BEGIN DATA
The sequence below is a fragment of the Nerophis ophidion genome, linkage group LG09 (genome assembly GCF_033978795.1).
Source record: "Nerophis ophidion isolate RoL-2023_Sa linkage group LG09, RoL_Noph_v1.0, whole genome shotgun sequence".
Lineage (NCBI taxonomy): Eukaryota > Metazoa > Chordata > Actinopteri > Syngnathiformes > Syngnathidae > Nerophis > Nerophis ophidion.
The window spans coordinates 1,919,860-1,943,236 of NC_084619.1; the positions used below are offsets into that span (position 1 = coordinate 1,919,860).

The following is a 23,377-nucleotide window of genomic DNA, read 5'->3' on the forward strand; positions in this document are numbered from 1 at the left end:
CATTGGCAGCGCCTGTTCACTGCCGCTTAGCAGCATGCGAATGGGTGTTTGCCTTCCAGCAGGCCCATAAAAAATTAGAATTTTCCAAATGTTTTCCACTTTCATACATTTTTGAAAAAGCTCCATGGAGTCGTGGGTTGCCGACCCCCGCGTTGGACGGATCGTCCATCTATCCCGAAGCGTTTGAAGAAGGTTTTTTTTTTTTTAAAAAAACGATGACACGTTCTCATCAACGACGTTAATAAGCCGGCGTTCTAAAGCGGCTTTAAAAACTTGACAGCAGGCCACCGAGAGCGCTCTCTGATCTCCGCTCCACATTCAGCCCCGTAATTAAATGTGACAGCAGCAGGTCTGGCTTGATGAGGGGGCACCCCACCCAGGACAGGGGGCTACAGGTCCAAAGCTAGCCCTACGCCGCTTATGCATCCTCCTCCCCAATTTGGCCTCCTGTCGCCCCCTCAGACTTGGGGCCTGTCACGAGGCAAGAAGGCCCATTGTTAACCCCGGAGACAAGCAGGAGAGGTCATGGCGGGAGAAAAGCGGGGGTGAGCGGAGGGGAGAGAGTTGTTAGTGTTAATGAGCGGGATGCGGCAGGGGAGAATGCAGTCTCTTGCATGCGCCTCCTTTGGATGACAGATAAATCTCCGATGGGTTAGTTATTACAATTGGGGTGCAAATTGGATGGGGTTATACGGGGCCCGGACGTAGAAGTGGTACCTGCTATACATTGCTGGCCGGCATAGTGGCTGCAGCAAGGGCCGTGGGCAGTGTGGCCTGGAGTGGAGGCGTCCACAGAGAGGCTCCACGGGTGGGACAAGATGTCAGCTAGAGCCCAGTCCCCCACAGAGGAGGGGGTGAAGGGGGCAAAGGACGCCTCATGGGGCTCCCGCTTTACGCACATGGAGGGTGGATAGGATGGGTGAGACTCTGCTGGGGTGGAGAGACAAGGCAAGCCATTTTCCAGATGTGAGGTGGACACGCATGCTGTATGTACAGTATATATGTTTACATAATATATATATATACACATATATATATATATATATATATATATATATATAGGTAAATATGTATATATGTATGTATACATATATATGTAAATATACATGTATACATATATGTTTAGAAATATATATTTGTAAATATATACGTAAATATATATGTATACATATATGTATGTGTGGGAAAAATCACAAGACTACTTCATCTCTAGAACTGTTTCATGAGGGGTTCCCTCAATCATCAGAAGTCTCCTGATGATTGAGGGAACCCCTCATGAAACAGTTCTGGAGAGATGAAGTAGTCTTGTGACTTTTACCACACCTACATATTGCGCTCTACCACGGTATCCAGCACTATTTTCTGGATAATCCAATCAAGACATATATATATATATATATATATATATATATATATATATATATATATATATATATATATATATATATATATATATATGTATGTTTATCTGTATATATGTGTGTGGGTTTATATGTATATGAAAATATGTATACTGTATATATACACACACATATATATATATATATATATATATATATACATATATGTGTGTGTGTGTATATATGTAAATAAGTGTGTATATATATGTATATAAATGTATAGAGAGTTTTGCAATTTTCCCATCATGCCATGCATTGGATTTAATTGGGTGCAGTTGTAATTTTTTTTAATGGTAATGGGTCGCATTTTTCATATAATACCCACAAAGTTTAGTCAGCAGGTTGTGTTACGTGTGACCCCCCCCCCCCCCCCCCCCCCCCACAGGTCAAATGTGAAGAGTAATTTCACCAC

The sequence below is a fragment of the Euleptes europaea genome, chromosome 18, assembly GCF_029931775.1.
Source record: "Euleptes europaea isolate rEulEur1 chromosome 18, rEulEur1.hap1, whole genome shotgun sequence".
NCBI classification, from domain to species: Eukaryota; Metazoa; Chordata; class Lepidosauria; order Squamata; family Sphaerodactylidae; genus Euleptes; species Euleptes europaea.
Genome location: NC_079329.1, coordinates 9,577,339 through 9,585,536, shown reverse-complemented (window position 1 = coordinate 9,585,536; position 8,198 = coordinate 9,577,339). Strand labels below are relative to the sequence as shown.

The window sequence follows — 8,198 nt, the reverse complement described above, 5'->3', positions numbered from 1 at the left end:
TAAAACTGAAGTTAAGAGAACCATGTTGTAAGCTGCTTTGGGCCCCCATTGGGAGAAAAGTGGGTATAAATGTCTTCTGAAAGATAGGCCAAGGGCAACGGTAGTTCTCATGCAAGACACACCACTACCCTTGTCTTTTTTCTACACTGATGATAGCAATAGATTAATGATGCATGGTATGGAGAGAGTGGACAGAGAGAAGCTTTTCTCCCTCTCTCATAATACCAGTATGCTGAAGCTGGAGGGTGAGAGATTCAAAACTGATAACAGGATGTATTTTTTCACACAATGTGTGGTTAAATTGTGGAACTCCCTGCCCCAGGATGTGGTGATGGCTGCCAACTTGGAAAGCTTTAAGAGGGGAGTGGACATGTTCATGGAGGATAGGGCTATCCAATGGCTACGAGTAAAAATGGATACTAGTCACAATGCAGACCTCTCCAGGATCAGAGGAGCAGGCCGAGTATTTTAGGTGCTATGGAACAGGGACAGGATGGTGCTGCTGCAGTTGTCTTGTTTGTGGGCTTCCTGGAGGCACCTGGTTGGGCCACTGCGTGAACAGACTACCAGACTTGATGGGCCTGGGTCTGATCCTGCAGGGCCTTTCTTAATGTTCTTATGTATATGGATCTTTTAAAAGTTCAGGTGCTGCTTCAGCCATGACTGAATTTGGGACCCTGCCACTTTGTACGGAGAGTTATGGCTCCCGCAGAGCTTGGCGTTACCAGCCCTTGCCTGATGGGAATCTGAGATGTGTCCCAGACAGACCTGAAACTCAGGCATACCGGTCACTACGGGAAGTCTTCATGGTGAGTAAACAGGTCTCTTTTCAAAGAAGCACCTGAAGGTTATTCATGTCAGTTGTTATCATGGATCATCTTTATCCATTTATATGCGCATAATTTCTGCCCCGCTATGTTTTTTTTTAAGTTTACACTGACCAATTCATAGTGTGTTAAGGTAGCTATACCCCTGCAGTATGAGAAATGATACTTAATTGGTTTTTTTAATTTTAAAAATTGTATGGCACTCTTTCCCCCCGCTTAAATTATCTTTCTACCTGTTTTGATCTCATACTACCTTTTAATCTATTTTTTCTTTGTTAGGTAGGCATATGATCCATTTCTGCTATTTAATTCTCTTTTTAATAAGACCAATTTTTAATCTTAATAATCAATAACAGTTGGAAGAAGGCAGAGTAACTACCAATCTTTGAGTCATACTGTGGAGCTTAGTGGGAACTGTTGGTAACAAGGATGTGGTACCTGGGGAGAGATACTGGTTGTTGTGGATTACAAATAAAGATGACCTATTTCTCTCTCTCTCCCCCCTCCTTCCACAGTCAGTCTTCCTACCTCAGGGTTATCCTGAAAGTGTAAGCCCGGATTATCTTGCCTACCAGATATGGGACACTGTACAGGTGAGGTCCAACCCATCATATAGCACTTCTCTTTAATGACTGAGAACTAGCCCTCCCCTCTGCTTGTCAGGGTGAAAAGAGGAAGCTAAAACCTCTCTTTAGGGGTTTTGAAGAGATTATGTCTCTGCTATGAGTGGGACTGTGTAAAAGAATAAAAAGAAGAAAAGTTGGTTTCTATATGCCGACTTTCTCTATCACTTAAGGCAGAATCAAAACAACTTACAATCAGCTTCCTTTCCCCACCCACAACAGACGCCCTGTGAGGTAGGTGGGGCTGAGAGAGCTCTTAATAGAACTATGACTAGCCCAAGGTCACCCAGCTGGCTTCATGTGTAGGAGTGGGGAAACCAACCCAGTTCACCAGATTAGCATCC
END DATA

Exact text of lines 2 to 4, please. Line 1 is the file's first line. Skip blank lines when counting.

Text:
Source record: "Nerophis ophidion isolate RoL-2023_Sa linkage group LG09, RoL_Noph_v1.0, whole genome shotgun sequence".
Lineage (NCBI taxonomy): Eukaryota > Metazoa > Chordata > Actinopteri > Syngnathiformes > Syngnathidae > Nerophis > Nerophis ophidion.
The window spans coordinates 1,919,860-1,943,236 of NC_084619.1; the positions used below are offsets into that span (position 1 = coordinate 1,919,860).